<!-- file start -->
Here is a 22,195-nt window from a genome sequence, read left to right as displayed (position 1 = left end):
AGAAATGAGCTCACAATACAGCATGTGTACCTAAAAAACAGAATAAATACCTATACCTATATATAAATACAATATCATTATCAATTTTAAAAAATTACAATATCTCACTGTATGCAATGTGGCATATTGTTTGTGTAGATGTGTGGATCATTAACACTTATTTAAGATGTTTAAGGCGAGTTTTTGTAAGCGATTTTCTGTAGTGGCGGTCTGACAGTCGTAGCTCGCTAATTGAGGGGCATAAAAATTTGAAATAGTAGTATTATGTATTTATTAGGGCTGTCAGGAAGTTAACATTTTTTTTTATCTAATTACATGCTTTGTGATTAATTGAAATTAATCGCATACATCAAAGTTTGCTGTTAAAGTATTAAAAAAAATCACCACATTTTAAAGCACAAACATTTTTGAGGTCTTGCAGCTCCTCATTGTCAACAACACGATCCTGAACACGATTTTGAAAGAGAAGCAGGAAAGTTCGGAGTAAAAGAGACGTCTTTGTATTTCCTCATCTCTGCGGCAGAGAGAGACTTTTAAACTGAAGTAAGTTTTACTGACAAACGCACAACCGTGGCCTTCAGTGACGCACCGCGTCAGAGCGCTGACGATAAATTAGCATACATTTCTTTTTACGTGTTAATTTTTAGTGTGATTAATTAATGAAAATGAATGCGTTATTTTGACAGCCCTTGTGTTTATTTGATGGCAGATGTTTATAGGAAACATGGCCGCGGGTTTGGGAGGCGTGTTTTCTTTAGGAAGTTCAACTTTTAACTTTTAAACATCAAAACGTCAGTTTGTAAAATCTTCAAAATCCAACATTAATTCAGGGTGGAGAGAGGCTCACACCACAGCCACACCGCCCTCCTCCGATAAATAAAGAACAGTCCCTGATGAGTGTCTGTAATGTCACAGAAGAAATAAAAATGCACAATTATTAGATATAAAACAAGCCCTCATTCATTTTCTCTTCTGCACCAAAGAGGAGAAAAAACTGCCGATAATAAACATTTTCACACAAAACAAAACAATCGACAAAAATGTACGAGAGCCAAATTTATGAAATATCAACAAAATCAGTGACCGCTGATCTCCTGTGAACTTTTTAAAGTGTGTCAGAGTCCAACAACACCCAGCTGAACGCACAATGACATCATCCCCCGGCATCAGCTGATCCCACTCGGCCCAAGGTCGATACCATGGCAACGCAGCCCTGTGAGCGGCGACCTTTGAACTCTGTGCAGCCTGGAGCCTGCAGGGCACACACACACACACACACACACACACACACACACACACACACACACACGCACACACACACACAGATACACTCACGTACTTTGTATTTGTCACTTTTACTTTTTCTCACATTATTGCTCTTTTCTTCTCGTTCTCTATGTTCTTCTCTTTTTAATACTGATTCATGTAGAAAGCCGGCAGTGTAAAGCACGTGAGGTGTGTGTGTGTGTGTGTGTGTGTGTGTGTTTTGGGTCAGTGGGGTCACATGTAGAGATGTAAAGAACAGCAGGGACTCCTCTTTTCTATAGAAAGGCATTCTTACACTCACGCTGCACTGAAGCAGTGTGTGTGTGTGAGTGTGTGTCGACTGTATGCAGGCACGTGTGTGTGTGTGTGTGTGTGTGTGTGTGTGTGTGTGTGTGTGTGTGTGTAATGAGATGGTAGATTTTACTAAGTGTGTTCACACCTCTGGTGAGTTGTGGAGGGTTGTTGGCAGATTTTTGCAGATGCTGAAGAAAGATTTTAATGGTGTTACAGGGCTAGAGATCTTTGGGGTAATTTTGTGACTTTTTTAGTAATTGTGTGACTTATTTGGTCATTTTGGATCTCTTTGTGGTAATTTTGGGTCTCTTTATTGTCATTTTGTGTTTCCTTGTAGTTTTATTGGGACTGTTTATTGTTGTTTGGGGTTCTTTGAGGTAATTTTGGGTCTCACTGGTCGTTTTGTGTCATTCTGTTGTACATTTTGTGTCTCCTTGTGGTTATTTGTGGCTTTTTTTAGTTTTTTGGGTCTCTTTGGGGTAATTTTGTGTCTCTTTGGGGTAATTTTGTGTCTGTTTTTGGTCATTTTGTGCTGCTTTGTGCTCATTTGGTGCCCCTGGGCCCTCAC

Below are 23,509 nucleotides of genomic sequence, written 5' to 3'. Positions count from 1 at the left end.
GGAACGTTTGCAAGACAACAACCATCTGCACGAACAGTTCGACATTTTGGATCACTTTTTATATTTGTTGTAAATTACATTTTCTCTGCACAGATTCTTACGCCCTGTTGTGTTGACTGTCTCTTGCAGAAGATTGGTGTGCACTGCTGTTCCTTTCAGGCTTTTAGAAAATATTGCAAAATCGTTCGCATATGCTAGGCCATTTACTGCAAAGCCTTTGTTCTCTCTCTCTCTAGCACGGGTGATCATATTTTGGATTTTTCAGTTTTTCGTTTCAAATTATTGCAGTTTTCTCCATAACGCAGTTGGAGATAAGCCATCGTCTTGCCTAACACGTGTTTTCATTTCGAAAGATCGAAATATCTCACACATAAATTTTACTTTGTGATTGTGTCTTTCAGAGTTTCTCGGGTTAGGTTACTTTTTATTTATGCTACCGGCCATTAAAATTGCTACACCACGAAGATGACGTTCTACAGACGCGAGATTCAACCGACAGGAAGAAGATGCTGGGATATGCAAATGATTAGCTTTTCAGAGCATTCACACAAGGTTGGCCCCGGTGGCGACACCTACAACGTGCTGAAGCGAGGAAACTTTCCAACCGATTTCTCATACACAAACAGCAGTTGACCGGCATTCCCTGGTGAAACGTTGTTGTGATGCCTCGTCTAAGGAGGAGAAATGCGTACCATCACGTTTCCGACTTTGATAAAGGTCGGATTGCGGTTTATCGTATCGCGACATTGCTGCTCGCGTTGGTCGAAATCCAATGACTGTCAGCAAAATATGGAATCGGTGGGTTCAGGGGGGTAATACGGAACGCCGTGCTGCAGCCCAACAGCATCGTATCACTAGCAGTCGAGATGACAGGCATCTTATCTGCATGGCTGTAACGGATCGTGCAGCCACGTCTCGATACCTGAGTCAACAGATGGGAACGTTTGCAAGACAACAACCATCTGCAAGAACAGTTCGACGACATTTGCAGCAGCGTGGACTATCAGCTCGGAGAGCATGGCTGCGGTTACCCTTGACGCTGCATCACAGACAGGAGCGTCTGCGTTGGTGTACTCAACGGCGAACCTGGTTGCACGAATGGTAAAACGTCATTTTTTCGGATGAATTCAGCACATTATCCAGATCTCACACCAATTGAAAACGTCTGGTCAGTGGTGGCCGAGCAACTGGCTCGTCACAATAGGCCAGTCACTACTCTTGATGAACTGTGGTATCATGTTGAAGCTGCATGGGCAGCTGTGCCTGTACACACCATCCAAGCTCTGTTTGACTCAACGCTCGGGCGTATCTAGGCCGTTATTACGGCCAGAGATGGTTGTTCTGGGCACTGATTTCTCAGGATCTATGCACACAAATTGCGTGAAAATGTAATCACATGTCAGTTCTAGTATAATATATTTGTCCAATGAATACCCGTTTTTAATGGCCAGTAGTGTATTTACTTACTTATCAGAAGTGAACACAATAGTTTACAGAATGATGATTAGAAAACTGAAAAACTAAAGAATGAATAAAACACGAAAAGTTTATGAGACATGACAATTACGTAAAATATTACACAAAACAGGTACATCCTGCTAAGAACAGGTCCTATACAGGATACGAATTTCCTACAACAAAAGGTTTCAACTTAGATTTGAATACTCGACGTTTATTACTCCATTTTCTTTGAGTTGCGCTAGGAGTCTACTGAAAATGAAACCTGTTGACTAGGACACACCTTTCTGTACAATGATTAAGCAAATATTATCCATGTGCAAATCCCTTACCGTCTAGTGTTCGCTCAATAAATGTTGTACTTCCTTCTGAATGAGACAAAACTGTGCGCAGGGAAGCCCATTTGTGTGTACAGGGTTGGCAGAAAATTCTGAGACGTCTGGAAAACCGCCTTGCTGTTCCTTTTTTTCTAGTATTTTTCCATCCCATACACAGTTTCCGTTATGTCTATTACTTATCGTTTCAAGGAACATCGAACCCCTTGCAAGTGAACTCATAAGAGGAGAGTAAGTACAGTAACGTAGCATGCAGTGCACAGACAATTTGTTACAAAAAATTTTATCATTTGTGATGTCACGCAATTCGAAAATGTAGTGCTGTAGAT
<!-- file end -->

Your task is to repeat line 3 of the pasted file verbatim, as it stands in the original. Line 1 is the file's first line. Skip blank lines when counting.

Below are 23,509 nucleotides of genomic sequence, written 5' to 3'. Positions count from 1 at the left end.